Market Commentary

Weekly Market Commentary August 20, 2018

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News of trade talks between the U.S. and China helped support a rally in U.S. stocks last week. The talks are scheduled for next week, and officials say the two nations hope to sign a compromise by November.

U.S. stocks continued their upward trend while international stocks dropped slightly. The S&P 500 rose 0.6%, and the global MSCI ACWI dropped 0.5%. The Bloomberg BarCap Aggregate Bond Index was basically unchanged from the previous week.

The Trump administration is considering allowing companies to report earnings twice each year rather than quarterly. The administration says the extra time would allow companies to take a longer-term view. Critics suggest an added three months is unlikely to make a material difference. The proposal may stretch out the holding periods of some investors. Our approach is always focused on the long term, and whether earnings are reported quarterly or semi-annually won’t make much difference.

Key points for the week

  • China and the U.S. have scheduled trade talks in hopes of reaching a compromise.
  • Turkey’s government made minor, positive steps to support its currency, but risks remain elevated.
  • The Trump administration wants to examine whether companies should report earnings every six months rather than quarterly.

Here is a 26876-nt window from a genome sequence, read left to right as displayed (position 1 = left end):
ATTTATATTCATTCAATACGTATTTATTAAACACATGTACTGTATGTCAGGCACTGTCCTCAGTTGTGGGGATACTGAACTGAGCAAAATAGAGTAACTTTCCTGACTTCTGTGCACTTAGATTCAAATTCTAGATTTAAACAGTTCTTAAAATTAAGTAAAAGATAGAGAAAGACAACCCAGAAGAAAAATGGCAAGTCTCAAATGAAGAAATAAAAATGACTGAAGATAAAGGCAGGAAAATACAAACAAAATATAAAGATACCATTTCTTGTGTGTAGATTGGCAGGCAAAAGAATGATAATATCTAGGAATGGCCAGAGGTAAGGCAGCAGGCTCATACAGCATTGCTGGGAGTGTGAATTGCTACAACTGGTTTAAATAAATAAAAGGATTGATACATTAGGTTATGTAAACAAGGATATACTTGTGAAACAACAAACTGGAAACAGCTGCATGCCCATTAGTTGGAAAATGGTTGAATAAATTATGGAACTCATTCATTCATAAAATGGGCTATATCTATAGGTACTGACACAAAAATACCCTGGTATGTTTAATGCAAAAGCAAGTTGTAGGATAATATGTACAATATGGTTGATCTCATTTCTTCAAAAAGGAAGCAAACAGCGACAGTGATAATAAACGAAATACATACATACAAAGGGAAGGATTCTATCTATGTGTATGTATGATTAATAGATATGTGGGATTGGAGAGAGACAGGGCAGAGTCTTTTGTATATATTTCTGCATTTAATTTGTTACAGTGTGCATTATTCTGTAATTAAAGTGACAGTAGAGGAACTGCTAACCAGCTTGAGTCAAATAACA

The situation in Turkey improved this week as the Turkish government took some initial steps to shore up its currency but avoided some of the structural reforms many suggest are necessary. Turkey did take small steps to tighten lending while simultaneously providing support for banks. Qatar also announced a $15 billion support package for Turkey.

Most of these measures are likely to buy time for other reforms to be worked out. Turkey had used debt to fund rapid economic growth in order to support the reelection efforts of President Tayyip Erdogan. Part of the push for rapid growth involved heavy government interference in the central bank’s interest rate policies.

It’s important to remember these types of crises are typically worked out, and markets rally after volatility or declines. The chart below shows how the U.S. stock market has reacted as currency crises fade. In the last five cases, stocks have followed a relatively stable increase as investors see the problem contained. While risks remain, this event may prove to be an excellent opportunity to take advantage of a market decline.


Fun Story

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